[338 Wis.2d 249] ¶ 2 We conclude that the circuit court properly instructed the jury on the requirements of Wis. Stat. § 346.04(3). Similarly, we hold that there does not exist a subjective, good-faith exception to the fleeing law, and that Hanson's opportunity to demonstrate any justification for his behavior was through his self-defense claim, which the jury considered and rejected. Additionally, we conclude that the circuit court was correct to exclude testimony about the traffic officer's alleged confrontational character because the officer was not a “victim” under Wis. Stat. § 904.04(1)(b). Finally, we conclude that neither the Constitution nor the interest of justice warrants a new trial, as no constitutional infirmities have been raised and the real controversy has, indeed, been tried.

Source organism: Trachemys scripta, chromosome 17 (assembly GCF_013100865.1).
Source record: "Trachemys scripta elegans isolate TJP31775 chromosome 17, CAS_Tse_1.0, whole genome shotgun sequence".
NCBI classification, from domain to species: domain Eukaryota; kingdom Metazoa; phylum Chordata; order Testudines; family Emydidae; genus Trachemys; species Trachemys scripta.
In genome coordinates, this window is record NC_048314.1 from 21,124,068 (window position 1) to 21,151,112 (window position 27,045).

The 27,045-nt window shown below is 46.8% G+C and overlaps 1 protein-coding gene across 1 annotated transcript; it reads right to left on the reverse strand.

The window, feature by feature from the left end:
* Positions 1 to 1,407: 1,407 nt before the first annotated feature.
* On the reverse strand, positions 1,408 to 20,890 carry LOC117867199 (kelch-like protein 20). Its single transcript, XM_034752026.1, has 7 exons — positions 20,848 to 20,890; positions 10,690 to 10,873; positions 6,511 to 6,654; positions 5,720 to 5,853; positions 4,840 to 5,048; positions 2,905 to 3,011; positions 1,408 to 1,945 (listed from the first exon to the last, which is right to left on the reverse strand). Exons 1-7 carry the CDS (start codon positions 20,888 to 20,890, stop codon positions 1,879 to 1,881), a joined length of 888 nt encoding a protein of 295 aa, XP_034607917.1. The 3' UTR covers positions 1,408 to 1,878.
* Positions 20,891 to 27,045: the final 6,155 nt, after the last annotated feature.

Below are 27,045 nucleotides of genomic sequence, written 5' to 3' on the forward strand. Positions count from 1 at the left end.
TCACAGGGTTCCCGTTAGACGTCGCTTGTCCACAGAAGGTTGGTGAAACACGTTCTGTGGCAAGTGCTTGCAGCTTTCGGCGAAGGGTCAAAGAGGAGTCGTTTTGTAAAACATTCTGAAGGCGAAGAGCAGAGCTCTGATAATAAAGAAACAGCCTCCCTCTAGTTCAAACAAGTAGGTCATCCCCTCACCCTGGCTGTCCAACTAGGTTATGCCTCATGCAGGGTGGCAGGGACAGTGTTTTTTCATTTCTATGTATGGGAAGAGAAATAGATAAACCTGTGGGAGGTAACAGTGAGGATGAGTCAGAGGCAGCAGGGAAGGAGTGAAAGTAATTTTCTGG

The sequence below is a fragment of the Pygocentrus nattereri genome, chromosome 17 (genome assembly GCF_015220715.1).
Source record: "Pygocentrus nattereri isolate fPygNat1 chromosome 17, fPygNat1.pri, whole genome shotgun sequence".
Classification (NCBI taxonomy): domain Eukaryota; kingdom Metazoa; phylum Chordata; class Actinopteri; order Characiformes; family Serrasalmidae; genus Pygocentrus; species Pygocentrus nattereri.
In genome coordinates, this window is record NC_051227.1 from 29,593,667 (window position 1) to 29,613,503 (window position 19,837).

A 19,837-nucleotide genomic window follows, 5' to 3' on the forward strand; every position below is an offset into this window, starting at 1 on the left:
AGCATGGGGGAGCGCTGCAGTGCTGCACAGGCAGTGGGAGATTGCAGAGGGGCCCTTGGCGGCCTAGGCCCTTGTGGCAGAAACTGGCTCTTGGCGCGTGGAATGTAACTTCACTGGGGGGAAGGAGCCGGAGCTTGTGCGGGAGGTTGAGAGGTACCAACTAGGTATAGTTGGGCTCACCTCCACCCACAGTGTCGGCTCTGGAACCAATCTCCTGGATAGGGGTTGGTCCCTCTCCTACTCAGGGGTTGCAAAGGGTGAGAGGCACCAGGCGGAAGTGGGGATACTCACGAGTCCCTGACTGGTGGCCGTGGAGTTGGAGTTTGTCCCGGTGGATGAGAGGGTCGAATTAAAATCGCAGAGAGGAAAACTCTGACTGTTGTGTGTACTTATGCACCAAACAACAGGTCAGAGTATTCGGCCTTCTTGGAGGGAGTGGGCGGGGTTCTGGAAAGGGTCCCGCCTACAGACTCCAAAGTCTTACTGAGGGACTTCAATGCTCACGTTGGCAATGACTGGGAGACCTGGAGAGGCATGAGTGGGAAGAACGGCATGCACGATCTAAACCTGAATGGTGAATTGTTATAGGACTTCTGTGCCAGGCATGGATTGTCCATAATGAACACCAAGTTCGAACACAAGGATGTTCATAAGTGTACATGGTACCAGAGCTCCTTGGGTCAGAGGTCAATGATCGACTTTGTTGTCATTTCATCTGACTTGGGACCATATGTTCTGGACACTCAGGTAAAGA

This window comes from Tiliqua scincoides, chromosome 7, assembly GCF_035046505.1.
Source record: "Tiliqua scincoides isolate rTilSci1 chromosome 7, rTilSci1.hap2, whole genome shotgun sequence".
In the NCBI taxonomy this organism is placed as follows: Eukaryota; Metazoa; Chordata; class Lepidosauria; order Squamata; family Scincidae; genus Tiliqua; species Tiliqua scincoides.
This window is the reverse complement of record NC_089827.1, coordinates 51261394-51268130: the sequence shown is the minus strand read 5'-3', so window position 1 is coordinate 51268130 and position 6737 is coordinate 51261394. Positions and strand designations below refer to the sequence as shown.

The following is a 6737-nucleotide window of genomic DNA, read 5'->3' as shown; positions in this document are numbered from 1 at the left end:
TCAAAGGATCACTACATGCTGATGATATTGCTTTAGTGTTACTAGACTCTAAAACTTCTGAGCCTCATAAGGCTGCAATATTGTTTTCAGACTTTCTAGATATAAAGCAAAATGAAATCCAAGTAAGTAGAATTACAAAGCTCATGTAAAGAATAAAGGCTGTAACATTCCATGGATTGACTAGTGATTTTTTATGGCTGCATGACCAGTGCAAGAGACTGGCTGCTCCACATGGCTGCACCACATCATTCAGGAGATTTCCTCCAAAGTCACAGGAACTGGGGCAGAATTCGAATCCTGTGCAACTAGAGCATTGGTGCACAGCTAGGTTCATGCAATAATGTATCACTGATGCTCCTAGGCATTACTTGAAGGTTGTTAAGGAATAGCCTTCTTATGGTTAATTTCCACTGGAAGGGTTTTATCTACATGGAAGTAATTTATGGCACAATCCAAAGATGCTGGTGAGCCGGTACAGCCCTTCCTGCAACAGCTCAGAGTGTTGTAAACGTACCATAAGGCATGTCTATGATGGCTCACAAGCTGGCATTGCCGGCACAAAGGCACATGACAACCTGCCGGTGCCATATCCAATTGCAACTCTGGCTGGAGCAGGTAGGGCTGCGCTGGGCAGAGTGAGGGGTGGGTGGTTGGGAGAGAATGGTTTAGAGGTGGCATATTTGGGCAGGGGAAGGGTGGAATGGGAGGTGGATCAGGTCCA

[808 N.W.2d 394]

Accordingly, we affirm the court of appeals.


¶ 3 On the morning of June 29, 2006, Kenosha County Sheriff's Deputy Eric Klinkhammer was monitoring traffic on Interstate 94 when his speed gun registered Hanson's vehicle as traveling 83 miles per hour in a 65 mile-per-hour zone.4 Klinkhammer caught up with Hanson, pulled along the right side of Hanson's vehicle (which was in the far left lane), and motioned for Hanson to pull over to the right side of the interstate.[338 Wis.2d 250] Klinkhammer then activated his emergency lights and came to a stop behind Hanson.